State Street Global Advisors, the money manager behind the $10
billion SPDR Barclays High Yield Bond ETF (NYSEArca:JNK), filed
regulatory paperwork seeking permission to market an international
version of the successful flagship high-yield credit fund, the
latest addition to a growing franchise of junk
In a clear signal to investors, SSgA said in the paperwork that
the proposed SPDR Barclays International High Yield Bond ETF will
have a primary listing on the New York Stock Exchange's electronic
platform under the ticker "IJNK." It's not the first time the No. 3
U.S. ETF firm has riffed off the "JNK" ticker.The fund will hold
high-yield corporate credits from a variety of non-U.S.
About a year ago, it rolled out the SPDR Barclays Short
Term High Yield Bond ETF (NYSEArca:SJNK), a fund that cherry-picks
U.S. junk credits ranging from short-dated bills to notes that go
out five years on the high-yield corporate credit curve. That fund
now has nearly $1.5 billion-a clear success in such a limited
The success of JNK and SJNK and of junk funds from rival
sponsors-notably the nearly $14 billion iShares iBoxx $ High Yield
Corporate Bond Fund (NYSEArca:HYG)-speak to the quest for yield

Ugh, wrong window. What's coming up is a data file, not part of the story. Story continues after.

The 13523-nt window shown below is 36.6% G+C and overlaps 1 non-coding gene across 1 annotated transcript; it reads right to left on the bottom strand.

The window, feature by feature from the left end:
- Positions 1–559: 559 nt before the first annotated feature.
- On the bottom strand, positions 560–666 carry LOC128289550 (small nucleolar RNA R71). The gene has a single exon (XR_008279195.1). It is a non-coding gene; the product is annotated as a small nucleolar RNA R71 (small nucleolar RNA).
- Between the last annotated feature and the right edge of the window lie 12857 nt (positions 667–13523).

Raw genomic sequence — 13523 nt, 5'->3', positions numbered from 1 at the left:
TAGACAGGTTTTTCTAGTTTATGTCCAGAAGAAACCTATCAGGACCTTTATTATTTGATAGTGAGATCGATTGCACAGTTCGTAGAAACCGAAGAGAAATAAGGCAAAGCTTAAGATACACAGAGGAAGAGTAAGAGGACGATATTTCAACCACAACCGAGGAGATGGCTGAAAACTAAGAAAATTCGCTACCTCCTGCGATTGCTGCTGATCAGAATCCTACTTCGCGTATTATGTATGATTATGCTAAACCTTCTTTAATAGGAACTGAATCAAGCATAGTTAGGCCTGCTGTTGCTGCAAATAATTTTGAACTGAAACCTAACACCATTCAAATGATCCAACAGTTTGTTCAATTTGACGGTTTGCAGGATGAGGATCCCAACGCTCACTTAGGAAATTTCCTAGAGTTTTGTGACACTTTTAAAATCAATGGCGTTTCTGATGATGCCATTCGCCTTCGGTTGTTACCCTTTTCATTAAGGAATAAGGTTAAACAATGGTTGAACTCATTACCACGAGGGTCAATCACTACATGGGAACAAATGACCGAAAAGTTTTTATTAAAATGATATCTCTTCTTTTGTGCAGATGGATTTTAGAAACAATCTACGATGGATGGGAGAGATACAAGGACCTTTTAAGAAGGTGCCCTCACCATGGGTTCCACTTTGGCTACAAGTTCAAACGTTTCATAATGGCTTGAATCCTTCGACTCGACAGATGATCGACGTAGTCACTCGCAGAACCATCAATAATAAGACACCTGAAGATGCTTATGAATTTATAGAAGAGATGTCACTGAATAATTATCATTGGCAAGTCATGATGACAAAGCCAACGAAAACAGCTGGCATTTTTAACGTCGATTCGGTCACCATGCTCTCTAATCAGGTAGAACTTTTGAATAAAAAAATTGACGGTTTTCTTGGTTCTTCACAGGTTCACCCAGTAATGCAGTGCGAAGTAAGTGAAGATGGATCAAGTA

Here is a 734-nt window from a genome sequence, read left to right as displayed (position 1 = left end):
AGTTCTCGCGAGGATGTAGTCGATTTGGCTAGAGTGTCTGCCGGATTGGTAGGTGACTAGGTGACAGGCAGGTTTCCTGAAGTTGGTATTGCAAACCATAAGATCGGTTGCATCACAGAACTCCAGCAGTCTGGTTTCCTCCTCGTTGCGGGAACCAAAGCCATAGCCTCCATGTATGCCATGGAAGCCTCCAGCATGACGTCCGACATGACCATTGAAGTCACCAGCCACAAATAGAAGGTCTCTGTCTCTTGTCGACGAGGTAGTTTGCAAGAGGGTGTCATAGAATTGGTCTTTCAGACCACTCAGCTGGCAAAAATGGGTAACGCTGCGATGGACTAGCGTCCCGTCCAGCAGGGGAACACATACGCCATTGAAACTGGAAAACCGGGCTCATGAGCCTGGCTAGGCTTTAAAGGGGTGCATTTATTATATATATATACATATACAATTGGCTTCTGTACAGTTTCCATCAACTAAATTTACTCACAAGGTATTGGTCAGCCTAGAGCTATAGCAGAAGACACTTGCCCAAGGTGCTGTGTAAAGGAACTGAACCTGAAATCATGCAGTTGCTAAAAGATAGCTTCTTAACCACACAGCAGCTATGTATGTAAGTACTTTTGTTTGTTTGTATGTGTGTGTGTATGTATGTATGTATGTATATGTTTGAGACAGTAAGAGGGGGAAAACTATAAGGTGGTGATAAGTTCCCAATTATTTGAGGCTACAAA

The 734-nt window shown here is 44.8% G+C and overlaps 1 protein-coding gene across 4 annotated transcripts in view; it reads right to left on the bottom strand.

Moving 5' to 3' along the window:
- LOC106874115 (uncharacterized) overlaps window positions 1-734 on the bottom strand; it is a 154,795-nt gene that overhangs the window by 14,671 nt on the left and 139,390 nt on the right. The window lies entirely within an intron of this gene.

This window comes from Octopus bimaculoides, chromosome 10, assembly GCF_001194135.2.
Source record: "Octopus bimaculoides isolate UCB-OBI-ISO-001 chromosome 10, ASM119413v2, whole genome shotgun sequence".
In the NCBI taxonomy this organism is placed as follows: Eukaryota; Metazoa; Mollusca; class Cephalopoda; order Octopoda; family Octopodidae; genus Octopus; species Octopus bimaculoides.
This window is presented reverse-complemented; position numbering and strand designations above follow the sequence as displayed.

among investors in the wake of the market crash of 2008-2009. That
said, outflows from funds like JNK have been accelerating amid
views the post-crash era of easy-money central bank policy might
The two funds' shares outstanding have dropped about 20 percent
since the end of 2012, with total outflows between the two funds of
more than $4 billion this year. JNK had $12.5 billion in assets at
the end of last year, compared with $10 billion currently. The drop
reflects outflows and price decline.
The new fund, IJNK, will track the Barclays Global ex US
Issuers High Yield Corporate Bond Index, and will use a sampling
strategy, meaning it doesn't have to own all the securities in the
index to achieve its objective.
State Street said in the filing it was reserving the right to
charge a 0.25 percent-a-year 12-b1 fee to help pay for costs to
market the fund, though the company said it was waiving that fee
for at least 12 months. That language recurs in a number of SSgA
fund filings, and doesn't suggest 12-b1 fees are in the works.
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